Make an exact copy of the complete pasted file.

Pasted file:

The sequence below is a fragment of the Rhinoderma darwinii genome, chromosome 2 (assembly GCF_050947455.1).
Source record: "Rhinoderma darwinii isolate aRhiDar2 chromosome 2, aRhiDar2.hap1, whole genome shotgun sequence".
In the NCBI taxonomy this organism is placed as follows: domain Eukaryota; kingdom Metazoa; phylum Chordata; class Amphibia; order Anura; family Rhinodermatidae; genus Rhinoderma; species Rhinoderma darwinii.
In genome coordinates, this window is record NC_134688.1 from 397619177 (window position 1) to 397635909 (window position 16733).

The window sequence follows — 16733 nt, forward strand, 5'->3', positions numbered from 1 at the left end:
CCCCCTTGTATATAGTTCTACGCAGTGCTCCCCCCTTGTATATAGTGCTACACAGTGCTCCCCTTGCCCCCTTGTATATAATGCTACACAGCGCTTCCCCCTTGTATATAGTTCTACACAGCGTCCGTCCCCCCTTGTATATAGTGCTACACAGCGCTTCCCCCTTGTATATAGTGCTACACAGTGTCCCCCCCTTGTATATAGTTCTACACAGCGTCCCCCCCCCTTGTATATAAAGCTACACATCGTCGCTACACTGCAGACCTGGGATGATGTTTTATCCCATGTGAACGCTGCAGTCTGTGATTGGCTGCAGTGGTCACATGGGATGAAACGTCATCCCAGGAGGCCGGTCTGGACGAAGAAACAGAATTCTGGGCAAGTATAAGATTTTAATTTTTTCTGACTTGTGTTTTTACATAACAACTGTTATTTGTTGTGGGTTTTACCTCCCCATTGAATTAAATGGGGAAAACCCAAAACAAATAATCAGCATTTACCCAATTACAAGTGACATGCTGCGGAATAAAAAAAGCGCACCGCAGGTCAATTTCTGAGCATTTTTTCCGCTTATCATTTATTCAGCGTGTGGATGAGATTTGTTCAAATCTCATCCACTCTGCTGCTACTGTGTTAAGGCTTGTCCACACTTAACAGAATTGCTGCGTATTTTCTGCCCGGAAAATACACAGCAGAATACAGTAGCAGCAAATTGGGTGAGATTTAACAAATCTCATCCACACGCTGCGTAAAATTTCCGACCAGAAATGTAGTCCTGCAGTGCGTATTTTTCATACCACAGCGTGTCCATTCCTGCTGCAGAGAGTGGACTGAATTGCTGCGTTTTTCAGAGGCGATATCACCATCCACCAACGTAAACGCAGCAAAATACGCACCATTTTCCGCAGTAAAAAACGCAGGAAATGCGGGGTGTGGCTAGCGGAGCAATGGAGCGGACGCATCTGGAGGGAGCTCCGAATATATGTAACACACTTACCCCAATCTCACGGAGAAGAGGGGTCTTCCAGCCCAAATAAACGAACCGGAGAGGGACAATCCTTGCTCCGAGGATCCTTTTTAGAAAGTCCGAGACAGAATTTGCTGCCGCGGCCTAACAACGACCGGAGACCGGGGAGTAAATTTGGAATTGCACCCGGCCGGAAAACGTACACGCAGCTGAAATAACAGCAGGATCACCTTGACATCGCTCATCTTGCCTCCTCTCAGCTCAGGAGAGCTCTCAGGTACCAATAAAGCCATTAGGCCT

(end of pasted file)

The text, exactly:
The sequence below is a fragment of the Rhinoderma darwinii genome, chromosome 2 (assembly GCF_050947455.1).
Source record: "Rhinoderma darwinii isolate aRhiDar2 chromosome 2, aRhiDar2.hap1, whole genome shotgun sequence".
In the NCBI taxonomy this organism is placed as follows: domain Eukaryota; kingdom Metazoa; phylum Chordata; class Amphibia; order Anura; family Rhinodermatidae; genus Rhinoderma; species Rhinoderma darwinii.
In genome coordinates, this window is record NC_134688.1 from 397619177 (window position 1) to 397635909 (window position 16733).

The window sequence follows — 16733 nt, forward strand, 5'->3', positions numbered from 1 at the left end:
CCCCCTTGTATATAGTTCTACGCAGTGCTCCCCCCTTGTATATAGTGCTACACAGTGCTCCCCTTGCCCCCTTGTATATAATGCTACACAGCGCTTCCCCCTTGTATATAGTTCTACACAGCGTCCGTCCCCCCTTGTATATAGTGCTACACAGCGCTTCCCCCTTGTATATAGTGCTACACAGTGTCCCCCCCTTGTATATAGTTCTACACAGCGTCCCCCCCCCTTGTATATAAAGCTACACATCGTCGCTACACTGCAGACCTGGGATGATGTTTTATCCCATGTGAACGCTGCAGTCTGTGATTGGCTGCAGTGGTCACATGGGATGAAACGTCATCCCAGGAGGCCGGTCTGGACGAAGAAACAGAATTCTGGGCAAGTATAAGATTTTAATTTTTTCTGACTTGTGTTTTTACATAACAACTGTTATTTGTTGTGGGTTTTACCTCCCCATTGAATTAAATGGGGAAAACCCAAAACAAATAATCAGCATTTACCCAATTACAAGTGACATGCTGCGGAATAAAAAAAGCGCACCGCAGGTCAATTTCTGAGCATTTTTTCCGCTTATCATTTATTCAGCGTGTGGATGAGATTTGTTCAAATCTCATCCACTCTGCTGCTACTGTGTTAAGGCTTGTCCACACTTAACAGAATTGCTGCGTATTTTCTGCCCGGAAAATACACAGCAGAATACAGTAGCAGCAAATTGGGTGAGATTTAACAAATCTCATCCACACGCTGCGTAAAATTTCCGACCAGAAATGTAGTCCTGCAGTGCGTATTTTTCATACCACAGCGTGTCCATTCCTGCTGCAGAGAGTGGACTGAATTGCTGCGTTTTTCAGAGGCGATATCACCATCCACCAACGTAAACGCAGCAAAATACGCACCATTTTCCGCAGTAAAAAACGCAGGAAATGCGGGGTGTGGCTAGCGGAGCAATGGAGCGGACGCATCTGGAGGGAGCTCCGAATATATGTAACACACTTACCCCAATCTCACGGAGAAGAGGGGTCTTCCAGCCCAAATAAACGAACCGGAGAGGGACAATCCTTGCTCCGAGGATCCTTTTTAGAAAGTCCGAGACAGAATTTGCTGCCGCGGCCTAACAACGACCGGAGACCGGGGAGTAAATTTGGAATTGCACCCGGCCGGAAAACGTACACGCAGCTGAAATAACAGCAGGATCACCTTGACATCGCTCATCTTGCCTCCTCTCAGCTCAGGAGAGCTCTCAGGTACCAATAAAGCCATTAGGCCT